For the last nine years, private motorists entering central London between 7 a.m. and 6 p.m. have paid a fee (currently £10 or US$16.22) to drive on the city’s scarce street space. The revenue from the congestion charge is plowed into the city’s transit system, and as Transport for London has amply documented, many Londoners have changed their commuting habits.
Now a flurry of maps released by ITO World, a British company that specializes in visualizing transport data, shows London’s dramatic shift to more sustainable modes from 2001-2010. (The congestion charge went into effect in February 2003.)
The map above depicts the extraordinary decrease in private motor vehicle traffic, with the bright blue dots showing where driving has gone down more than 30 percent and the bright red dots showing where it’s up more than 30 percent. By the looks of it, the drivable suburbs are still a bastion of private vehicles, but the central city is seeing far less traffic.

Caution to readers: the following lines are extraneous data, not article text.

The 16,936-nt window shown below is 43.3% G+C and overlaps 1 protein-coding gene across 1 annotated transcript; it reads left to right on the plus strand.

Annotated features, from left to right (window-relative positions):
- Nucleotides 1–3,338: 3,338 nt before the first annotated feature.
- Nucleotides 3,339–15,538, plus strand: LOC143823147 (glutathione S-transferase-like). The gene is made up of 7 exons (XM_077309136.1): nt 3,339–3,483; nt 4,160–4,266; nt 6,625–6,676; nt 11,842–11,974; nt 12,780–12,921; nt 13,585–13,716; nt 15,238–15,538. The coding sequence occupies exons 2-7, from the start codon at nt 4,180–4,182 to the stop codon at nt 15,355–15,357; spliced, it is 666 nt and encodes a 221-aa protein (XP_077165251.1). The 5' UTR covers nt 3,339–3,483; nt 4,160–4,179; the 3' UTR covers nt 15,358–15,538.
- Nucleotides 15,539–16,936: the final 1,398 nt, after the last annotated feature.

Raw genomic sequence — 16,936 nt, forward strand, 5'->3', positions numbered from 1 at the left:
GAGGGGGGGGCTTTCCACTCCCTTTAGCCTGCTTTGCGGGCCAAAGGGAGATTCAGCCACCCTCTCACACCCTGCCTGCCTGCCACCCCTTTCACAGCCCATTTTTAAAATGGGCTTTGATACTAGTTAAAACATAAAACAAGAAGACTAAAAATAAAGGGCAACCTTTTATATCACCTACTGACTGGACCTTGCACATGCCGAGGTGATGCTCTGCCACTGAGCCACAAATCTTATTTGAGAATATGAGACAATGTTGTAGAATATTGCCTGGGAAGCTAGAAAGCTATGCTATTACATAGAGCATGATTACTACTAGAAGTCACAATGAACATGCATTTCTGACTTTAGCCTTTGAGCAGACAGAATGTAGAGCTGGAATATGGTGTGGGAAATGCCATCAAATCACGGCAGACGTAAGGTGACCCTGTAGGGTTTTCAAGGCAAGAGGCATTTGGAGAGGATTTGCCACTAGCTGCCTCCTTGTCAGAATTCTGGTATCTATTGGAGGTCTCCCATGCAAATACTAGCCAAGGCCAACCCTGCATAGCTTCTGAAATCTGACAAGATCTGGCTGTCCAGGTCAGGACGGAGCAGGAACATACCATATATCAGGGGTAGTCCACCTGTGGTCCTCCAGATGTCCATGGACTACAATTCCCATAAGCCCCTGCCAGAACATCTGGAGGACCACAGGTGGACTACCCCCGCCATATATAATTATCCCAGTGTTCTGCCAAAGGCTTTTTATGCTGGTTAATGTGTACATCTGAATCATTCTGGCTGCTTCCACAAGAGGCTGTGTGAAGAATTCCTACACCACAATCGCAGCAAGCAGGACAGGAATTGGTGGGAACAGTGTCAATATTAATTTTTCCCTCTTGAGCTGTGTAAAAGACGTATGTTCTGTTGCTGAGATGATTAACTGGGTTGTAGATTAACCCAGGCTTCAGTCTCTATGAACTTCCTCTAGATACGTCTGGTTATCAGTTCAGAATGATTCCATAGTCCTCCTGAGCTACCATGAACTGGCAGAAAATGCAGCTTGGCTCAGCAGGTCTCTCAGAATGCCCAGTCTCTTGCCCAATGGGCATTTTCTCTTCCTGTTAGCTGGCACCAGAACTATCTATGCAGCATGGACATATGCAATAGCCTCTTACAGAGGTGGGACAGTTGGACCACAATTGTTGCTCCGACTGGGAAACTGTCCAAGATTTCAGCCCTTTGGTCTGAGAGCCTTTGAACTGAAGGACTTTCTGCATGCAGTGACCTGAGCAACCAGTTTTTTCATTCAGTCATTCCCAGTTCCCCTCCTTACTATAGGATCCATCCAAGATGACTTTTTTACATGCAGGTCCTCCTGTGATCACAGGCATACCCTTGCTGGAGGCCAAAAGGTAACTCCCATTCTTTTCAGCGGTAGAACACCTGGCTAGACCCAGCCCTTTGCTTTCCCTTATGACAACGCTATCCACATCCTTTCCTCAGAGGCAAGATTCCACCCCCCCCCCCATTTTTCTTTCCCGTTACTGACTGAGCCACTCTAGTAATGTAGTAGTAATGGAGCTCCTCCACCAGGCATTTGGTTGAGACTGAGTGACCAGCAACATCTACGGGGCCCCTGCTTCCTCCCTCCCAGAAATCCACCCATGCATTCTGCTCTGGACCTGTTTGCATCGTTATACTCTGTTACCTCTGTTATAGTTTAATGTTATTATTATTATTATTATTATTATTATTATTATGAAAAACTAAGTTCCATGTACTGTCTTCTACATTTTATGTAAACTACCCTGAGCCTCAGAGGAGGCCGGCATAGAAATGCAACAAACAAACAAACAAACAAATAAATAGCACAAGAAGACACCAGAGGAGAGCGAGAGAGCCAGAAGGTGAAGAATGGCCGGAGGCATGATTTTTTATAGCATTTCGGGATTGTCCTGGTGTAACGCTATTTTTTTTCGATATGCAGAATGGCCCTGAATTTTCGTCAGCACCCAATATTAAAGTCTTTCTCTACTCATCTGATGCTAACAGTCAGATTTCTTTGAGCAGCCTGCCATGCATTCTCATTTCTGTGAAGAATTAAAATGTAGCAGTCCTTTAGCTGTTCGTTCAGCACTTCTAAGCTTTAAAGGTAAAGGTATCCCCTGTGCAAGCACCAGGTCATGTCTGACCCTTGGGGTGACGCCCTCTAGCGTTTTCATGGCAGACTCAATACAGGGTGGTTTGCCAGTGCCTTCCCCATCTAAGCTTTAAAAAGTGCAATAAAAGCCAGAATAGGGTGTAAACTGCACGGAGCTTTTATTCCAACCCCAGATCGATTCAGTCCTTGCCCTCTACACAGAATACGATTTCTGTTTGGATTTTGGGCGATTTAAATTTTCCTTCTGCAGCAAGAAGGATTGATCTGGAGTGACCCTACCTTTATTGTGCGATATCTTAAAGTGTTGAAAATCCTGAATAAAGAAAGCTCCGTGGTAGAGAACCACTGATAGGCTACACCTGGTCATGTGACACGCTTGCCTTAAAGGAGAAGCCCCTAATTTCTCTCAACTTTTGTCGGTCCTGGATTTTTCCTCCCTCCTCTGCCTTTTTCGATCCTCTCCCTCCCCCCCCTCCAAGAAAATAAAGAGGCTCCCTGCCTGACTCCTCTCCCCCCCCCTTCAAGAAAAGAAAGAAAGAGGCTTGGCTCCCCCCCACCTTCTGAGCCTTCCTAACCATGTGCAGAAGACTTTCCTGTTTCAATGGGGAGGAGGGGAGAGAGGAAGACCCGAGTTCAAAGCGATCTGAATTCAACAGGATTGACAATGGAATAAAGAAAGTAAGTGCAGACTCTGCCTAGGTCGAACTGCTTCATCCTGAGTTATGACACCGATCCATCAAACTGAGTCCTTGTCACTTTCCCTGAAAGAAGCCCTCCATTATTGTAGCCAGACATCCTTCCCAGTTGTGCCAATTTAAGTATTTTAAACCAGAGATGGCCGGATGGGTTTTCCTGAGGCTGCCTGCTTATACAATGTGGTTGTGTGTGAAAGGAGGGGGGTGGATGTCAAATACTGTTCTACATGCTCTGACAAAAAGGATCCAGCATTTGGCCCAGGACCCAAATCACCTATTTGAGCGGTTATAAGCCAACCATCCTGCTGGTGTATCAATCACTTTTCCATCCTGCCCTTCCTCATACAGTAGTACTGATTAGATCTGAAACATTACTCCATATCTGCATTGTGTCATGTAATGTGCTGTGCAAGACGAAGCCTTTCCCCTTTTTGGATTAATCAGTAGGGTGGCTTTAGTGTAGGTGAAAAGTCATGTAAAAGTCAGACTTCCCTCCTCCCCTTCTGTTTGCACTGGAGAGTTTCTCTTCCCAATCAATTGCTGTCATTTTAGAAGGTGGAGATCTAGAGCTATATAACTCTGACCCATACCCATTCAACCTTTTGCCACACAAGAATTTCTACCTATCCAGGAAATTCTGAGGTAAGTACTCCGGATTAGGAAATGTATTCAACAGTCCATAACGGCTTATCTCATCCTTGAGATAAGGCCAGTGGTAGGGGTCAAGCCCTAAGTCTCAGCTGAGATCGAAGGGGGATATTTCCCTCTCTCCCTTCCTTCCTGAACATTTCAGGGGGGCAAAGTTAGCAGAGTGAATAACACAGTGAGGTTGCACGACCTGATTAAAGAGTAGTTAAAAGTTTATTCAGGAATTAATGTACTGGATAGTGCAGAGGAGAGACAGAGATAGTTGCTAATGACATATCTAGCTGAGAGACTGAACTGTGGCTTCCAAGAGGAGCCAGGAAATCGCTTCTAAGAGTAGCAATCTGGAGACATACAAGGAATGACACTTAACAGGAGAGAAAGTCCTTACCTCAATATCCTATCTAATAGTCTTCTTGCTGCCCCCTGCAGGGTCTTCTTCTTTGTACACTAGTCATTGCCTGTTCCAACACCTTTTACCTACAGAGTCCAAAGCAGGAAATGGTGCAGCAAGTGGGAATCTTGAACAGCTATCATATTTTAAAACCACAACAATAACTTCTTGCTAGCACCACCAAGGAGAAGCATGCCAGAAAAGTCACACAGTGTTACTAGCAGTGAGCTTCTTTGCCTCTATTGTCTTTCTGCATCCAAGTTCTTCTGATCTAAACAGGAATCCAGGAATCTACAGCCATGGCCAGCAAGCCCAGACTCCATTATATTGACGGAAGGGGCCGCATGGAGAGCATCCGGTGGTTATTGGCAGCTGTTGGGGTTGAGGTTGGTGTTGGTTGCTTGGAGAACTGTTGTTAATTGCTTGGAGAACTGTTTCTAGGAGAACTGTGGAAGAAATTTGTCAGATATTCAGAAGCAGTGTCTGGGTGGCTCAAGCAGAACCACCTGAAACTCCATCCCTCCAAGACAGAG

Of course, people aren’t just sitting at home. They’ve embraced other ways of getting around. So while there are fewer vehicles in London now than in 2001, one motorized mode has become more ubiquitous: the bus.
London bus ridership has risen an impressive 60 percent in the past decade.
Bicycling has also been a big winner in this seismic shift in travel habits. Cycling is up 110 percent in London since 2000. In the country as a whole, cycling on the road has increased 12 percent.
ITO World CEO Peter Miller says it’s not just the congestion charge that’s reducing the footprint of cars on London’s streets. It’s also the phenomenon of “peak car” — the less-understood pattern, happening in several industrialized countries, of diminishing car use. According to the Wikipedia article on “peak car” that Miller co-wrote, traffic into London had already fallen 28 percent in the nine years before the congestion charge was implemented. He gives many possible reasons for peak car, including rising gas prices and a growth in the culture of urbanism.